The Spanish coastguard has added a new protection vessel with special capabilities for towing and cleaning up after oil spills to its rescue fleet.
With a bollard pull of 220 tonnes, the primary role of the 80m-long vessel is towing tankers of unlimited size under adverse conditions.
Its towing winch is designed to use the full bollard pull capability. The main winch is a two-drum, hydraulic Rauma Brattvaag unit which takes 83mm wire and is capable of pulling 300 tonnes with a 550 tonne brake-holding load.
For escort work there is a winch on the foredeck with a 45-tonne pull/250-tonne brake load equipped with synthetic rope towlines. A strongly fendered reinforced bow allows the vessel to push disabled ships, and the aft deck layout is designed to give a clear lead for towlines.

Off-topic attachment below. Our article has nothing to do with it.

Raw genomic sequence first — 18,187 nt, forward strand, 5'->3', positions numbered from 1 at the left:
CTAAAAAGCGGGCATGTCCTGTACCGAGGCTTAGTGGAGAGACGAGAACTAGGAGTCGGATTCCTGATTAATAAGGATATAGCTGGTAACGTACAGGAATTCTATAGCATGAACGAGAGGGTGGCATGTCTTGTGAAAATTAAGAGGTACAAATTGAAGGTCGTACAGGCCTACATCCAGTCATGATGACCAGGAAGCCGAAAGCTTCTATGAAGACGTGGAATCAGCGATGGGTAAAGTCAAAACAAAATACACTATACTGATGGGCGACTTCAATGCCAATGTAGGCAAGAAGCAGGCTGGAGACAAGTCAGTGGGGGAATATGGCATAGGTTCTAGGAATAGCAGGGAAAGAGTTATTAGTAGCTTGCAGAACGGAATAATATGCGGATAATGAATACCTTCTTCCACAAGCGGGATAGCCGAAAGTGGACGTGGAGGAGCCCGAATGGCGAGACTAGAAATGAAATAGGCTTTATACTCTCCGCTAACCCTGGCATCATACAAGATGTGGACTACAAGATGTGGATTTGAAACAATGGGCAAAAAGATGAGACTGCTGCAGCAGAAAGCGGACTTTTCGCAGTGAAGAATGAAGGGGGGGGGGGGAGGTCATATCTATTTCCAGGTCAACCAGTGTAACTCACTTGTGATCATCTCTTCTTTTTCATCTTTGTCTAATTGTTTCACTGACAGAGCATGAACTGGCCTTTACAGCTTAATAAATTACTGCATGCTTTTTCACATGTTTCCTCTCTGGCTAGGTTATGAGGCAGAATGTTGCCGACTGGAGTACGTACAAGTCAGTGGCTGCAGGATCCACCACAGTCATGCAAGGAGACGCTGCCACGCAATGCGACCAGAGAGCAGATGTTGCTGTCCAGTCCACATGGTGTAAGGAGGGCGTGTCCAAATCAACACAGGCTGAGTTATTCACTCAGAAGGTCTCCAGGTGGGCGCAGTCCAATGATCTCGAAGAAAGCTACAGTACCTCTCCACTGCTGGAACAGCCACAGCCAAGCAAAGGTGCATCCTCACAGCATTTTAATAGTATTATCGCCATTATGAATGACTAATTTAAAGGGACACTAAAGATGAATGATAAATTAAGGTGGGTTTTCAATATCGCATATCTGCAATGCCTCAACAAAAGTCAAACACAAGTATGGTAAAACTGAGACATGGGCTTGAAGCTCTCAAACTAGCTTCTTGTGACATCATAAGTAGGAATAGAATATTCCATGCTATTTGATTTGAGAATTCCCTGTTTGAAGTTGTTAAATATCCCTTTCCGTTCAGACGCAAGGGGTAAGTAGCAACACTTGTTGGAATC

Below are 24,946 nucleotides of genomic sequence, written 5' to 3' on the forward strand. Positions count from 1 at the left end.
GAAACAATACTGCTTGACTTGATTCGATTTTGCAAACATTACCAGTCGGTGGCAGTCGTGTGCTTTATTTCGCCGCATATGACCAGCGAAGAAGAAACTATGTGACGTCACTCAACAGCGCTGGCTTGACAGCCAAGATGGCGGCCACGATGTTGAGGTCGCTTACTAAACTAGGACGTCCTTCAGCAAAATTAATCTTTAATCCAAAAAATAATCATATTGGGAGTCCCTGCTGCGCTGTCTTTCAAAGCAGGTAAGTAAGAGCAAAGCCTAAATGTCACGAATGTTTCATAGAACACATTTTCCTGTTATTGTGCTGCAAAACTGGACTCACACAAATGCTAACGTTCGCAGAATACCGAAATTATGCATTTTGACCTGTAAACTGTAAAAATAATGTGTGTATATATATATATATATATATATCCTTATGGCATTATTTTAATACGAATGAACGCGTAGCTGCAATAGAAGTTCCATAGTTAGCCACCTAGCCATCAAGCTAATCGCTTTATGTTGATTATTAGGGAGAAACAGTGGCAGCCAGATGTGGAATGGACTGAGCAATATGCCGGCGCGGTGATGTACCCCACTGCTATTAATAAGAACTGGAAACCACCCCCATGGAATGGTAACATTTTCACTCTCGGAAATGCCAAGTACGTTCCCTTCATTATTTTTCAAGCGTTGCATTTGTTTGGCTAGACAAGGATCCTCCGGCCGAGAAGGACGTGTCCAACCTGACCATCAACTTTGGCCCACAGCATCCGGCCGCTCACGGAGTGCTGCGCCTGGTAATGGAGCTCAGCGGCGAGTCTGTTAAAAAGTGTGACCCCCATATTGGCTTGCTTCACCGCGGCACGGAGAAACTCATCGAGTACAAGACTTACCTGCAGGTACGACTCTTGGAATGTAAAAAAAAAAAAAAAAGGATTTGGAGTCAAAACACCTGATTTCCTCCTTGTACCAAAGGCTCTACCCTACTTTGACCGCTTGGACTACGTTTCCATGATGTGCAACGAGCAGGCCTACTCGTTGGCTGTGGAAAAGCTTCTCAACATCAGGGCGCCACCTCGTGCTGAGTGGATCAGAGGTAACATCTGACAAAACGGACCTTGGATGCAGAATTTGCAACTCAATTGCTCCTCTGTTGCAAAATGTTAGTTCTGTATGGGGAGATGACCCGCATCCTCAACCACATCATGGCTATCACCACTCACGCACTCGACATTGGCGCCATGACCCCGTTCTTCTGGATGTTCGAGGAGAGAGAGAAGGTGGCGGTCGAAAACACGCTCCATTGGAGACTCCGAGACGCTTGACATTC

The Don Inda is flexible enough to take on other roles, including pollution clean-up.
For oil recovery, the vessel has a tank capacity of about 1,730 cubic metres. Compared with other vessels with recovered oil capacity, this figure can be multiplied because an oil/water separation system is built in.
The recovered oil tanks can be filled with about 95 per cent oil and five per cent water. The separator discharges water clean enough to meet environmental regulations back into the sea. Because the recovered oil may have a high viscosity, all the tanks are heated, enabling oil to be pumped to another vessel or ashore.
This feature means the authority’s vessels can act as pumping stations in the event of a massive oil spill.